“Why are you here Carl. What happened?” Jean was dizzy and confused, her feet dragging as Carl struggled to move her to safety.

“I’ve been worried about you. There was just something off about the whole situation and then I rang you earlier and you didn’t answer. You remember we put a tracker on your phone, for when you keep losing it? So, I just used that. It didn’t make any sense that you were here. I had to come.  Dave drove me.” They had reached the door and another young man stepped forward and grabbed Jean’s other arm, steadying her as she crossed the threshold. Carl was speaking quickly, looking back constantly to where the farmer was regaining his senses, beginning to growl with anger. “We checked the cottage and the door was damaged. We arrived here just in time to see him coming into the shed. We heard him yelling. Look there’s time enough for that later. Let’s get him locked in. The police won’t be long.” He glanced at his friend who nodded confirmation.

I haven’t got it, my phone, it’s in his pocket, Jean was mumbling, still working to clear her mind. Suddenly she tried to free herself, pushing and struggling against the two boys. “No, Flora. Flora is in there. We can’t leave her with him. Anyway, I broke the window.”

“Yes, I saw that, it won’t matter, he’d never get through it.”

“But Flora. We have to get Flora.” As her voice rose in panic Jean tried to turn and re-enter the shed, Carl dragged her away. Lipscow was upright, furious and staggering towards them. Carl jumped back, slammed the door shut and leaned his weight against it. “Dave, grab that barrow, those blocks, anything. We have to fix this door. If he gets out, he’ll be away. Jean help him.” They pushed a big barrow at an angle against the wood, wedging the rusting metal edges against the ground, they slid building blocks across the yard, wedged planks and rolled a half bale of hay clumsily forward. Jean felt weak and disoriented, she puffed and slipped and fell to her knees with the effort. Dave and Carl were both strong and fit and though the door creaked and cracked they managed to secure it as a confused and weakened Stanley roared and thundered inside the small space.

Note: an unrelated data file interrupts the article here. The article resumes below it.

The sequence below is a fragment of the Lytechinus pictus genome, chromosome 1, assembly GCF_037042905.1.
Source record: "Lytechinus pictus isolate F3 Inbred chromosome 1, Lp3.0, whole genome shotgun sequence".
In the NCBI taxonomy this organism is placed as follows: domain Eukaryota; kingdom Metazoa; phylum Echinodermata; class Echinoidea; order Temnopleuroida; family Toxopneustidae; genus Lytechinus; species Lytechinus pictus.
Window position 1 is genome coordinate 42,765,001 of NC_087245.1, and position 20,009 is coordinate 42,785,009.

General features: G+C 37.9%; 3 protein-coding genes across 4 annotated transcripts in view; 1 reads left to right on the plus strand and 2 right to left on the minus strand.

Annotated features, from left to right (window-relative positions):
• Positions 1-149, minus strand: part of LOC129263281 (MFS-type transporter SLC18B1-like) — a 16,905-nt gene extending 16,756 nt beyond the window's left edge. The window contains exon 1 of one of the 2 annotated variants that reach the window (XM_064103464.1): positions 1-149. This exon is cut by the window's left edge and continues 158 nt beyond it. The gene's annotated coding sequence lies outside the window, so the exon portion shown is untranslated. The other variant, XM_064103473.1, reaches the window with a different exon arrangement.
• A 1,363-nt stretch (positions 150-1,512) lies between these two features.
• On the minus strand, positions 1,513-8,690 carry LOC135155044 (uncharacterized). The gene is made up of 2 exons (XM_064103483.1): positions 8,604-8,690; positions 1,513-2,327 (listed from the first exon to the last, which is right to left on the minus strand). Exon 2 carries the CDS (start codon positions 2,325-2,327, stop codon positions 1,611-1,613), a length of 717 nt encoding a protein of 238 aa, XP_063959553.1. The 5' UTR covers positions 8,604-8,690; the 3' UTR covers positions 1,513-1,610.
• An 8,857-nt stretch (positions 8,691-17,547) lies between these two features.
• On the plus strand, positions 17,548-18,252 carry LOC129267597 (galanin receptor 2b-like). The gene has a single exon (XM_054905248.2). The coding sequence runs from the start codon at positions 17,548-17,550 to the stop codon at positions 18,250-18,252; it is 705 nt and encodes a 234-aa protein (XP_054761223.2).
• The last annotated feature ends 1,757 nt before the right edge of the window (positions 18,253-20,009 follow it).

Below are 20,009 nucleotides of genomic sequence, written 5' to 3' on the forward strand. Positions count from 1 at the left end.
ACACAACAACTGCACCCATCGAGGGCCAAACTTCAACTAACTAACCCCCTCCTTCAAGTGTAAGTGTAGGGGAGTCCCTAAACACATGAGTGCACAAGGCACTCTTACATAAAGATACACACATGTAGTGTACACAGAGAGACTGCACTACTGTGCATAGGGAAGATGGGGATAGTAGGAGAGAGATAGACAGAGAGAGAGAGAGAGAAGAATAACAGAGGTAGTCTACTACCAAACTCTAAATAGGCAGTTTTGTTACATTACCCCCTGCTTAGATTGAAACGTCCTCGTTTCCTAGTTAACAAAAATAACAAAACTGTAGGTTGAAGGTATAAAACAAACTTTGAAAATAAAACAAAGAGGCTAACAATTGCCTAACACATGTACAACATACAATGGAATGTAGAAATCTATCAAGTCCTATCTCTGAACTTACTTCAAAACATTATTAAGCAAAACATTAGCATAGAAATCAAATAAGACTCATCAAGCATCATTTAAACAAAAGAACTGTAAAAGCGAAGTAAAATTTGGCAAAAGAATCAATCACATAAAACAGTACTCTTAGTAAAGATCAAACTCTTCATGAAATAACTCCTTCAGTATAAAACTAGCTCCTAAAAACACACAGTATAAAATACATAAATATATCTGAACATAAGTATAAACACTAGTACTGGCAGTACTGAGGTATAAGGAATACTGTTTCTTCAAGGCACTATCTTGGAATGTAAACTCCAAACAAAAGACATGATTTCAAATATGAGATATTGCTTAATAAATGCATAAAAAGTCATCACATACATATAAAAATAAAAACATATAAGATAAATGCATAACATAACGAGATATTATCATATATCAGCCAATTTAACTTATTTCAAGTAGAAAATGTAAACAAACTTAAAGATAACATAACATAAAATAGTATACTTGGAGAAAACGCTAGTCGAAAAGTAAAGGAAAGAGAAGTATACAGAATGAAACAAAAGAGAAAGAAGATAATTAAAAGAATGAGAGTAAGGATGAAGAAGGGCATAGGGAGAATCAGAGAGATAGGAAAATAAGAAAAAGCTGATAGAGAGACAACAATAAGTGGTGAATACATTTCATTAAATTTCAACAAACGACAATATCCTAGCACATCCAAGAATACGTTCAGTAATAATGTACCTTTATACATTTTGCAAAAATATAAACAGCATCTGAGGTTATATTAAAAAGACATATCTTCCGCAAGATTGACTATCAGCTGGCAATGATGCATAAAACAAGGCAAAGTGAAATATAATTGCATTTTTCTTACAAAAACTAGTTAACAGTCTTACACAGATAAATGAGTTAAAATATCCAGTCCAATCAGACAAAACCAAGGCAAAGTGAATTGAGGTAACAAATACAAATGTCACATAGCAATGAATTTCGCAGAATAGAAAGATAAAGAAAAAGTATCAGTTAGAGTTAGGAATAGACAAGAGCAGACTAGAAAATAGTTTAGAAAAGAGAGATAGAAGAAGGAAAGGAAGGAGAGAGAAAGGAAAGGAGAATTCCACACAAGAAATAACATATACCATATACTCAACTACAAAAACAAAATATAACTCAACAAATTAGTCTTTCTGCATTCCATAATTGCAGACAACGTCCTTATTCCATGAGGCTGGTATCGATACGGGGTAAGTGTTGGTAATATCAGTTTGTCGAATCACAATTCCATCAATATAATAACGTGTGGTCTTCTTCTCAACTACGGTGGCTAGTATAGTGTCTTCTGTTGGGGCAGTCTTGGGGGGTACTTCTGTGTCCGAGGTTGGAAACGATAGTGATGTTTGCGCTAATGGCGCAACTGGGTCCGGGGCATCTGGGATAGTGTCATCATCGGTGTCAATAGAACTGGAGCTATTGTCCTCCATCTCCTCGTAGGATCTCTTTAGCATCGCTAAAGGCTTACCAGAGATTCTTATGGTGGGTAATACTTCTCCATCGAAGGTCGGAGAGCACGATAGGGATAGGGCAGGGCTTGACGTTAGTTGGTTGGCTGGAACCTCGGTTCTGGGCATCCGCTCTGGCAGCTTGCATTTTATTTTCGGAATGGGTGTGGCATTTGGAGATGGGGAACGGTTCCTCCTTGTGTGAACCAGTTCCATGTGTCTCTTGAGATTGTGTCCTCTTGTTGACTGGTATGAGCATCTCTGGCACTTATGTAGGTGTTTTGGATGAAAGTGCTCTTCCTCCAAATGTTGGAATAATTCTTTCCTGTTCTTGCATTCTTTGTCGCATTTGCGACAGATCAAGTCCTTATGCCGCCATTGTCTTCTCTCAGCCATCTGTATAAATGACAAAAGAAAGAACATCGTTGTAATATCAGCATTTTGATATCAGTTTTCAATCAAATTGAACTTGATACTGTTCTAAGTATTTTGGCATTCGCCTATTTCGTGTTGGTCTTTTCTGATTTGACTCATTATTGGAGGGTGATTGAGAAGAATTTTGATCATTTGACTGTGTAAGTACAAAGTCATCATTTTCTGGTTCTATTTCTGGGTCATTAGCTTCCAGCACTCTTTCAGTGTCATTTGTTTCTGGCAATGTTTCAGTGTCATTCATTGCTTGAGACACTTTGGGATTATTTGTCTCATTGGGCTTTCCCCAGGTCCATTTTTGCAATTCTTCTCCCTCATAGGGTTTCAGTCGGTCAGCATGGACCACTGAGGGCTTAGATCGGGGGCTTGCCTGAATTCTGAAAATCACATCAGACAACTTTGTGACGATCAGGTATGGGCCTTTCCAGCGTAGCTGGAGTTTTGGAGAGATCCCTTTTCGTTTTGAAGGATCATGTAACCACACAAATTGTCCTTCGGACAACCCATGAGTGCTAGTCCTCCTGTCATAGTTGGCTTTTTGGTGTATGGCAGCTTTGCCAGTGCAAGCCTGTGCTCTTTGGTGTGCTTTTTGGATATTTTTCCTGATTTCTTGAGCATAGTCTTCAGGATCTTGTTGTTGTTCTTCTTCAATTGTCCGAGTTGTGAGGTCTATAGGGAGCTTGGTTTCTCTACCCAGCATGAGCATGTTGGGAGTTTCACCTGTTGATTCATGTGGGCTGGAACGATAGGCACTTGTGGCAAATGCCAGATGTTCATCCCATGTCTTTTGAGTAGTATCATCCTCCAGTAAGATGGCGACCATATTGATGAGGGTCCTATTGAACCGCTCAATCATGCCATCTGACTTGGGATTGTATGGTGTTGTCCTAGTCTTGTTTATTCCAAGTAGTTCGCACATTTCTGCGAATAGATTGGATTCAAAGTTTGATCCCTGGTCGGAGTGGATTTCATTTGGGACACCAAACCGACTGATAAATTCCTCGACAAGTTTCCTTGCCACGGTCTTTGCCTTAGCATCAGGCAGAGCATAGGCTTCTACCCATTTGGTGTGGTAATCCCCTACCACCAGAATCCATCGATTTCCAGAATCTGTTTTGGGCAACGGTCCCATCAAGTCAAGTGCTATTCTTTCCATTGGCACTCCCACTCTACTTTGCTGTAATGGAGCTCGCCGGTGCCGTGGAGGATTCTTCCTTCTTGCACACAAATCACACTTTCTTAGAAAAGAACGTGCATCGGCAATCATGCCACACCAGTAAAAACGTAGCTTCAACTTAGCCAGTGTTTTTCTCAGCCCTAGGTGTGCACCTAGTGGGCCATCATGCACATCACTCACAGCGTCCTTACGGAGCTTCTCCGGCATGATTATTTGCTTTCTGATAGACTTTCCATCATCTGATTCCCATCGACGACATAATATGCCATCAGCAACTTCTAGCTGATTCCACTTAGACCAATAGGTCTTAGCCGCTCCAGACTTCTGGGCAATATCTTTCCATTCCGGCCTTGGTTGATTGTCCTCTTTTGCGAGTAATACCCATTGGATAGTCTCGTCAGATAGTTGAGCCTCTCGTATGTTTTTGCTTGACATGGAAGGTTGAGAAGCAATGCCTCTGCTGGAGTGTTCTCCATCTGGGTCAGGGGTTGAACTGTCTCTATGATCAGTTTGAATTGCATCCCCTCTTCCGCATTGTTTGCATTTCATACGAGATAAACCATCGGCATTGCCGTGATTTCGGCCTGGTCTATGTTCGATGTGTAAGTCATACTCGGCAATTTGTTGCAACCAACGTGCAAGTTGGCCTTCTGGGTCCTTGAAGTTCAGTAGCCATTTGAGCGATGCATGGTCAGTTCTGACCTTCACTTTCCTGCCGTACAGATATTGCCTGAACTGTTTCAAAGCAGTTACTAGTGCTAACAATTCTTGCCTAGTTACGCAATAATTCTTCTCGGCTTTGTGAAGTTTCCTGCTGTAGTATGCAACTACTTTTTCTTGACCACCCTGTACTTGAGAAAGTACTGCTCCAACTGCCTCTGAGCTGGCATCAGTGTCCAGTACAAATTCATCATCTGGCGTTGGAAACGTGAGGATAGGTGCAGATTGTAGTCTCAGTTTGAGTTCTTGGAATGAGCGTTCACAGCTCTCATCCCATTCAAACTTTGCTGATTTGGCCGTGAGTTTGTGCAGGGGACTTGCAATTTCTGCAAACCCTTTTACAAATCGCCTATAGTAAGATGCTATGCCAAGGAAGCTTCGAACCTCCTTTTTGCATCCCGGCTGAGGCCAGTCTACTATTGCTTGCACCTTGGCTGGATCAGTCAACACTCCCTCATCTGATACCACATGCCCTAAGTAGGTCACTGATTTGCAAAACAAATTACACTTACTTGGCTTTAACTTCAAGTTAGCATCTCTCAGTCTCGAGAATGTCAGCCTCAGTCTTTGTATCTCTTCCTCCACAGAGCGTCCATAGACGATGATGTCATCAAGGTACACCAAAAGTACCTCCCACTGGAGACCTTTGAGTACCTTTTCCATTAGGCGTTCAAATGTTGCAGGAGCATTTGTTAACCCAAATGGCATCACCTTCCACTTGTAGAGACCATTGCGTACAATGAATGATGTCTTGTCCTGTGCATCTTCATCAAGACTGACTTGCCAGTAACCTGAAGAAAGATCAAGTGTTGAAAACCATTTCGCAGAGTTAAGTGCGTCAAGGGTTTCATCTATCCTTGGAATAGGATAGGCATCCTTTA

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Well Head Cottage – 29

Even as the words left her mouth, her subconscious was screaming that it was ludicrous even to think it but, watching Flora’s reaction confirmed the outrageous. The young woman lowered her head, shaking it a little from side to side. She shuffled across the floor towards the carpet covered grave. When she began to mumble Jean had to move closer and bend to catch the words. They were childlike, ‘She hadn’t meant to. It wasn’t her fault. She was very, very sorry’.

Jean’s mouth had dried, she had to swallow hard and clear her throat before muttering some reassuring sounds which was the only way she could think of to respond.

Flora was crying quietly, and leaned down to touch the raggy carpet. She collected the dried flower stalks together and clutched them in front of her. Jean wrapped her arms around the thin shoulders. “You need to tell someone.” Flora began to pull away but then relaxed back into the embrace. Her face was wet with tears and she was diminished by sadness.

She shook her head against Jean’s shoulder. “No. Ted said, no.”